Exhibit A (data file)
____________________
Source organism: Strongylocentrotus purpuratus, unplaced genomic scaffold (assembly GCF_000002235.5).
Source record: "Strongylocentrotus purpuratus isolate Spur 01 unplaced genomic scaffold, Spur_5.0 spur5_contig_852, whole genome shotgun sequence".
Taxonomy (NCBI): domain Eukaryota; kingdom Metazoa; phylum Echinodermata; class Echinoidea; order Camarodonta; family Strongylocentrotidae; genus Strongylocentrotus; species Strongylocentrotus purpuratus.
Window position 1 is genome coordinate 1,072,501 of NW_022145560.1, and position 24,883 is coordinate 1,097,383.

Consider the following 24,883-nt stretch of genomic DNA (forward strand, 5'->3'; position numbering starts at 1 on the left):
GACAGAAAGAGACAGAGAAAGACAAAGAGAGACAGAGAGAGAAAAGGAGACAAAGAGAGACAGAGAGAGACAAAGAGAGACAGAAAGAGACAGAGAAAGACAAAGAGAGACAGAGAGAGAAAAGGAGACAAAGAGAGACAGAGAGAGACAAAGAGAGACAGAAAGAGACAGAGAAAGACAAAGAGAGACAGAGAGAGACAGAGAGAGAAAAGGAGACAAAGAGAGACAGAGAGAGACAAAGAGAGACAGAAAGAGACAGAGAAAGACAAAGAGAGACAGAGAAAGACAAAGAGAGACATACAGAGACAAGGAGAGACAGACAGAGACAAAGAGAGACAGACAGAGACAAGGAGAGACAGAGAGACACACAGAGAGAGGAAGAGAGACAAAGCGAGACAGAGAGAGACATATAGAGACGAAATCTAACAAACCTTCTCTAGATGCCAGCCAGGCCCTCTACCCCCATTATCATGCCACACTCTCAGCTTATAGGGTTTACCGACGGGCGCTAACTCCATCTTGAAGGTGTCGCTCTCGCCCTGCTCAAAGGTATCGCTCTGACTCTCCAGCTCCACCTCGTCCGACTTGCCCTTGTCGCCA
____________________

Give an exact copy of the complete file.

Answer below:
Source organism: Strongylocentrotus purpuratus, unplaced genomic scaffold (assembly GCF_000002235.5).
Source record: "Strongylocentrotus purpuratus isolate Spur 01 unplaced genomic scaffold, Spur_5.0 spur5_contig_852, whole genome shotgun sequence".
Taxonomy (NCBI): domain Eukaryota; kingdom Metazoa; phylum Echinodermata; class Echinoidea; order Camarodonta; family Strongylocentrotidae; genus Strongylocentrotus; species Strongylocentrotus purpuratus.
Window position 1 is genome coordinate 1,072,501 of NW_022145560.1, and position 24,883 is coordinate 1,097,383.

Consider the following 24,883-nt stretch of genomic DNA (forward strand, 5'->3'; position numbering starts at 1 on the left):
GACAGAAAGAGACAGAGAAAGACAAAGAGAGACAGAGAGAGAAAAGGAGACAAAGAGAGACAGAGAGAGACAAAGAGAGACAGAAAGAGACAGAGAAAGACAAAGAGAGACAGAGAGAGAAAAGGAGACAAAGAGAGACAGAGAGAGACAAAGAGAGACAGAAAGAGACAGAGAAAGACAAAGAGAGACAGAGAGAGACAGAGAGAGAAAAGGAGACAAAGAGAGACAGAGAGAGACAAAGAGAGACAGAAAGAGACAGAGAAAGACAAAGAGAGACAGAGAAAGACAAAGAGAGACATACAGAGACAAGGAGAGACAGACAGAGACAAAGAGAGACAGACAGAGACAAGGAGAGACAGAGAGACACACAGAGAGAGGAAGAGAGACAAAGCGAGACAGAGAGAGACATATAGAGACGAAATCTAACAAACCTTCTCTAGATGCCAGCCAGGCCCTCTACCCCCATTATCATGCCACACTCTCAGCTTATAGGGTTTACCGACGGGCGCTAACTCCATCTTGAAGGTGTCGCTCTCGCCCTGCTCAAAGGTATCGCTCTGACTCTCCAGCTCCACCTCGTCCGACTTGCCCTTGTCGCCA